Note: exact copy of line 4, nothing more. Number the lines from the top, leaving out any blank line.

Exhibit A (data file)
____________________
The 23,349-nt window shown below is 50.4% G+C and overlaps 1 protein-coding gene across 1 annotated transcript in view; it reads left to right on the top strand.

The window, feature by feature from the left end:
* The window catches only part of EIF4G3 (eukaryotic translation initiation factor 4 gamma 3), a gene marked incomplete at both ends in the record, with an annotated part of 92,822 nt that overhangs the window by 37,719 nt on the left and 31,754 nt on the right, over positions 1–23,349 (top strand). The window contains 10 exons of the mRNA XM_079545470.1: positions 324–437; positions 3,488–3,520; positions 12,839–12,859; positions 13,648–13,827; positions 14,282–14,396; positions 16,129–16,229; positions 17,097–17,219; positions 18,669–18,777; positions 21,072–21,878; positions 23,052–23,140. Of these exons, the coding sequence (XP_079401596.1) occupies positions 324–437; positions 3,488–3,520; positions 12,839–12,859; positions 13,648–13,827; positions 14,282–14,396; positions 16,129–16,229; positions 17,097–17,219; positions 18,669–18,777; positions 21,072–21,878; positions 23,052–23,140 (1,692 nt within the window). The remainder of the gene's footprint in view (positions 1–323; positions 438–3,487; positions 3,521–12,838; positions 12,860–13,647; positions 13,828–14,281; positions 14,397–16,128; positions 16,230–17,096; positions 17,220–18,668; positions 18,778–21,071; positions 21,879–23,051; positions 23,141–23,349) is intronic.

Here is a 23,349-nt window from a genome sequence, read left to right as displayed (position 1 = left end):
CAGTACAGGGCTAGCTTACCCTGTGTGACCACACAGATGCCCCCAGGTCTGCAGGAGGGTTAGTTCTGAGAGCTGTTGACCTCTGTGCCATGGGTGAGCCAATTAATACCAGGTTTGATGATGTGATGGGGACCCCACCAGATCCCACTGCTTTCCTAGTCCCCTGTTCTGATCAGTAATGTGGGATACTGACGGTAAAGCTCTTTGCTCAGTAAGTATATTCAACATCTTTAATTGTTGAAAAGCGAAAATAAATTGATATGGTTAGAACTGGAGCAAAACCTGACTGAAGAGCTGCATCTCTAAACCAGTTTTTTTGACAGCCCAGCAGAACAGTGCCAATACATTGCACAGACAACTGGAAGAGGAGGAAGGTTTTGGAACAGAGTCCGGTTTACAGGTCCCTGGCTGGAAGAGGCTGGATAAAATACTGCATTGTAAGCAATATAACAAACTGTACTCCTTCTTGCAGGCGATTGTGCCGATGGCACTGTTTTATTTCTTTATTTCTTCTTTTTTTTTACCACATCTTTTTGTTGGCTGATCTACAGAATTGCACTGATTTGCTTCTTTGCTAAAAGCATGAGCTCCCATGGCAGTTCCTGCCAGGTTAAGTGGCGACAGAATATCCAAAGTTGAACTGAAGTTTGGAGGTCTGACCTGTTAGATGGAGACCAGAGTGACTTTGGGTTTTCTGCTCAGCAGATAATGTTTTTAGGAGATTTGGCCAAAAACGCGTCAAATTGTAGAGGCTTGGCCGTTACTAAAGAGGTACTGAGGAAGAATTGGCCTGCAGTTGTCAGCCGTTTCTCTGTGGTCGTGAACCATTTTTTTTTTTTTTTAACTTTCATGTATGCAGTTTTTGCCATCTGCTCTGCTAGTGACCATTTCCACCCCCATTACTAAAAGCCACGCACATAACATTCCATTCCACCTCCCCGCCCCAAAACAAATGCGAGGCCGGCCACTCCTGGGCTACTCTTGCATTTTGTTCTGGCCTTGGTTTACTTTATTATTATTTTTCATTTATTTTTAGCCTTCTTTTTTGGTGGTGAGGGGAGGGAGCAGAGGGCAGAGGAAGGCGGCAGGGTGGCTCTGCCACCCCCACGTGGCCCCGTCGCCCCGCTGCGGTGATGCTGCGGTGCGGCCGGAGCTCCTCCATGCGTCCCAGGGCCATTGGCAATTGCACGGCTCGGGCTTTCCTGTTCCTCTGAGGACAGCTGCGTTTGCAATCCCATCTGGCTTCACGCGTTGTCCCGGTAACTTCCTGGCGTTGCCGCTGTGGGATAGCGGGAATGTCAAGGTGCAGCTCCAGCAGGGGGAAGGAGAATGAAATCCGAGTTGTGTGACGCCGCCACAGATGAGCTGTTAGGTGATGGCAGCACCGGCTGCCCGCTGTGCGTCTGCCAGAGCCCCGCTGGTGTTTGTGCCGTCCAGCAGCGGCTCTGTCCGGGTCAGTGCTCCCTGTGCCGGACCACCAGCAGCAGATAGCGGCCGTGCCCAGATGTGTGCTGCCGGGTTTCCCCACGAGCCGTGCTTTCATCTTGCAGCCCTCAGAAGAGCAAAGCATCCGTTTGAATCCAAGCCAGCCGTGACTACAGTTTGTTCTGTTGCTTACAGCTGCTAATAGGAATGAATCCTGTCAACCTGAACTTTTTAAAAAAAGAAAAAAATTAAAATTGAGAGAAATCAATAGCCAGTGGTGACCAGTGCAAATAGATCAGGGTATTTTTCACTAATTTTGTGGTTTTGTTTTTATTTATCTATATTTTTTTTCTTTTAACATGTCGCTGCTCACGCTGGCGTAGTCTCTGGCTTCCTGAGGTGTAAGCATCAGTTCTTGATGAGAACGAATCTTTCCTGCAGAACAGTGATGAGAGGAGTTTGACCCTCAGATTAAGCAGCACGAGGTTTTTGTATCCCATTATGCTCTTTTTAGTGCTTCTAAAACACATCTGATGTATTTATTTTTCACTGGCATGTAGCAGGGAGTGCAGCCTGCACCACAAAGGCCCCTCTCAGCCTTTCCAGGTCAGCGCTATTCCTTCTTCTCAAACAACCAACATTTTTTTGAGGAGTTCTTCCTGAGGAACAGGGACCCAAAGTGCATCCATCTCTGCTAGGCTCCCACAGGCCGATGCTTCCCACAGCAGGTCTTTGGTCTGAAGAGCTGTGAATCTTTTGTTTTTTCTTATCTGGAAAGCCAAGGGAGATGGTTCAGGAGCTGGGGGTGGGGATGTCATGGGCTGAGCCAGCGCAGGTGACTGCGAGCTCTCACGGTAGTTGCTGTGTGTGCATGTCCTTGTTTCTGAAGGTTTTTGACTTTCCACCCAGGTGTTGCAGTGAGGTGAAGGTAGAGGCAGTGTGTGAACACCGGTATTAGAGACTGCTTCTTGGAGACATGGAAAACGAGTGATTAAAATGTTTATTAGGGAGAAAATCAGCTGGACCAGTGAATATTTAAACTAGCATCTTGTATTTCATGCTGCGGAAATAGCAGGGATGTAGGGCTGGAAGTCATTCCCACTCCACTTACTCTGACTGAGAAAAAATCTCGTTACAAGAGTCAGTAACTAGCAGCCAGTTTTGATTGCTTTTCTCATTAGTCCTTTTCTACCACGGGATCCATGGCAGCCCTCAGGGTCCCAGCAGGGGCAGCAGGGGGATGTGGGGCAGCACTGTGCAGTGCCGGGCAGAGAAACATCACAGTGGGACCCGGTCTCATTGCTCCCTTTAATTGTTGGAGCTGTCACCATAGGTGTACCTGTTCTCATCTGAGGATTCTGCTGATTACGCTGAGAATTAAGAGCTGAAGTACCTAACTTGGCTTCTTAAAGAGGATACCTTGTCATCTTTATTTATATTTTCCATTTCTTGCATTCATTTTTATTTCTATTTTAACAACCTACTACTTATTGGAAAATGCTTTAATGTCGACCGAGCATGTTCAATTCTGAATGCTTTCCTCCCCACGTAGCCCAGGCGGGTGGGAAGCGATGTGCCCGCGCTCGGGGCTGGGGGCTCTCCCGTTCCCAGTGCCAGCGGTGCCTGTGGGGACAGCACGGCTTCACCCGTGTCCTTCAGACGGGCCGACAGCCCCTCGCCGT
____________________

Here is a 23,349-nt window from a genome sequence, read left to right as displayed (position 1 = left end):